Friday , February 23 2024
Devendra Banhart blurs the boundaries of convention and genre so well as to become his own genre label.

Music Review: Devendra Banhart – What Will We Be

What is Devendra Banhart?

I have a hard time trying to define him, his music, or his true intentions for being on this planet. It’s a stretch, I know, to start to question an artist’s sanity let alone existence, but Banhart and his brand of “naturalismo” — or freak folk to the rest of the unenlightened world — blur the boundaries of convention and genre so well and so much that his sound becomes his own distinction.

Yes, in a way, Banhart is his own genre label.

It’s hard to believe that What Will We Be is Banhart’s seventh full-length album and yet also his major label debut. If What Will We Be sounds as if it was recorded in a carefree, calming, and surrounded-by-friends environment, then Banhart and the band succeeded in recreating that lazy fun-filled experience during their getaway in a sleepy northern California town for the rest of us to enjoy.

From top to bottom, What Will We Be is consistent in mood, flow, and passion. The opening “Can’t Help But Smiling” says it all in establishing both the mindset and tone that Banhart wants to set. The Cat Stevens-esque “Angelika” then transports you to a sun-filled grassland where it’s nothing but tranquility as far as the eyes could see, before rituals of dance and ganga use arise when night falls during the song’s second half.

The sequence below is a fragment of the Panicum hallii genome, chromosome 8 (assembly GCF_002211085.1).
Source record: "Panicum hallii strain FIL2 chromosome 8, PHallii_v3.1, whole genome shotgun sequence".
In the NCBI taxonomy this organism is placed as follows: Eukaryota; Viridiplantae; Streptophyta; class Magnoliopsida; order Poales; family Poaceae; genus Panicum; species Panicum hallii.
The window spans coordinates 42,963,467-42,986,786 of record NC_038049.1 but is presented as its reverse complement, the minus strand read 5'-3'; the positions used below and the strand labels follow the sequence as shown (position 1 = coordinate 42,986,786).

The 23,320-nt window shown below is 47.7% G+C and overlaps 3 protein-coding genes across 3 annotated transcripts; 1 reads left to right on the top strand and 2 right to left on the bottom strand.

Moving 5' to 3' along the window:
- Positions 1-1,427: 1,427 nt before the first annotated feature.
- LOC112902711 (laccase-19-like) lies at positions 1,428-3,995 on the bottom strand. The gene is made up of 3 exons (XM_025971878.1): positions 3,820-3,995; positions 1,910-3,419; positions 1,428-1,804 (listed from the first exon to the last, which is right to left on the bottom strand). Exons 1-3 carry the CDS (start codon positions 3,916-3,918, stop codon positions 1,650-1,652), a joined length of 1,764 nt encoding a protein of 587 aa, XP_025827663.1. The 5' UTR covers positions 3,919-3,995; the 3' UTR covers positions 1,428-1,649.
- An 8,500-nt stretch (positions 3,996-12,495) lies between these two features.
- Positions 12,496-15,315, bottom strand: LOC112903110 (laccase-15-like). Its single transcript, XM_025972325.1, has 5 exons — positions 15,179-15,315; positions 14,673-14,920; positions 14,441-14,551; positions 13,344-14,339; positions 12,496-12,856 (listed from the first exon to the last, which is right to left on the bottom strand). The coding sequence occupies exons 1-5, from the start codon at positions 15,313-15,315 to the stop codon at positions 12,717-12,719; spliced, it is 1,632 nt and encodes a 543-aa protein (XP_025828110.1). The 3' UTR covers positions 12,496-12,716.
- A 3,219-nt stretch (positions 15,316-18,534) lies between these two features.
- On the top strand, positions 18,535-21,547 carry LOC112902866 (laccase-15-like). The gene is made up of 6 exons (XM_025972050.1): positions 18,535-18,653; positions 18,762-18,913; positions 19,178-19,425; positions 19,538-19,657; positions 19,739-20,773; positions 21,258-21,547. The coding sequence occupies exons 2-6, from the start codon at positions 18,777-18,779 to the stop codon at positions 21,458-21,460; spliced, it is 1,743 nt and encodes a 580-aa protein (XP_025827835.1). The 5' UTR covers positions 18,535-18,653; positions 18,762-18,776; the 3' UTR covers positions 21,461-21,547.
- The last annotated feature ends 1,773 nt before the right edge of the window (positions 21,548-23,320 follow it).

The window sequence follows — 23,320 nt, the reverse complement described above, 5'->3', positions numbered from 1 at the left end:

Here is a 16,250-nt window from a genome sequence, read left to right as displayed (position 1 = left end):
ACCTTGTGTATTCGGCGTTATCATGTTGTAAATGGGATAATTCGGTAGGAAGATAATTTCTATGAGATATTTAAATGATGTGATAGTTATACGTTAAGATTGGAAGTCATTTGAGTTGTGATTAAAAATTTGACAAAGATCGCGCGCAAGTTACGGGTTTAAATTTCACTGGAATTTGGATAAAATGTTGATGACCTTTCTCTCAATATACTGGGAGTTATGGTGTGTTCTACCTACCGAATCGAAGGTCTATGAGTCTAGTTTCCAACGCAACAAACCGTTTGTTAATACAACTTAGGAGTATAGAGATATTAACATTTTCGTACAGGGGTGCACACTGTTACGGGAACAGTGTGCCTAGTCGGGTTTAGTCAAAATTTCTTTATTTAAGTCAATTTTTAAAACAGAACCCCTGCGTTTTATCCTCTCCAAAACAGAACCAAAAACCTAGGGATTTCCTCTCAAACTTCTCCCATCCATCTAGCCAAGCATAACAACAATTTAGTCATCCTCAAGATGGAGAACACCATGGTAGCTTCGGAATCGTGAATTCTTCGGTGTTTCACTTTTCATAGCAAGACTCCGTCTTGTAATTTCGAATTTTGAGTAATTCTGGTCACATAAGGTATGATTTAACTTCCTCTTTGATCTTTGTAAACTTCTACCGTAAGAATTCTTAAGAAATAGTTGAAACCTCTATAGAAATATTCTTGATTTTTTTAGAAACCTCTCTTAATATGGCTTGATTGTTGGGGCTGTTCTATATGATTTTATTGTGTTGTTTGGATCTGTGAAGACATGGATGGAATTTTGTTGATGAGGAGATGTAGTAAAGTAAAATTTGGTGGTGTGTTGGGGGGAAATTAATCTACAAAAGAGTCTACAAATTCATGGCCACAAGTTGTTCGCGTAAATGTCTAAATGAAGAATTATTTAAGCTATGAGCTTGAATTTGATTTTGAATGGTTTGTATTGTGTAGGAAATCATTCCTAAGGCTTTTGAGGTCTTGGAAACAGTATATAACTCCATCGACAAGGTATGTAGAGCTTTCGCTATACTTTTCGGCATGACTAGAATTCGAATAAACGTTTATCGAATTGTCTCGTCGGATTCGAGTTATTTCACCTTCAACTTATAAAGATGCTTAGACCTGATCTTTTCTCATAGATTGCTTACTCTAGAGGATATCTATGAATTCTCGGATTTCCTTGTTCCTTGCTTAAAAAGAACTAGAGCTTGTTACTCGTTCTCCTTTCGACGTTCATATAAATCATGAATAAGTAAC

No, this isn’t your mother’s excursion to Woodstock — although that would be cool. And this isn’t the making of a tree-worshipping cult — although that would also be cool. Banhart’s music has a way of making you feel like everything’s all right without having to really say it.

From the pseudo-funk of “Baby” (similar to the earlier hit “Lover” but more mid-tempo), to the serenity of “Walilamdzi” (and no I can’t pronounce that either), to the drama-filled what-to-do-on-Saturday Night swinger “16th And Valencia, Roxy Music” (with the much sympathizing lyrics “Tonight we ain’t goin’ find our lovers”), to the Jim Morrison-oozing bluesy “Rats”, Banhart always brings the comfort and an ethereal atmosphere to give you the freedom to wander or join his own excursions.

About Tan The Man

Tan The Man writes mostly about film and music. He has previously covered events like Noise Pop, Outside Lands Music and Arts Festival, South By Southwest, TBD Festival, and Wizard World Comic Con.

Check Also

Les Cousins folk

Music Reviews: ‘Les Cousins’ (Folk Anthology), plus Steeleye Span Live and Eric Brace & Thomm Jutz

Reviews of 'Les Cousins,' a folk and blues anthology; a live set from Steeleye Span; and new music from Eric Brace and Thomm Jutz.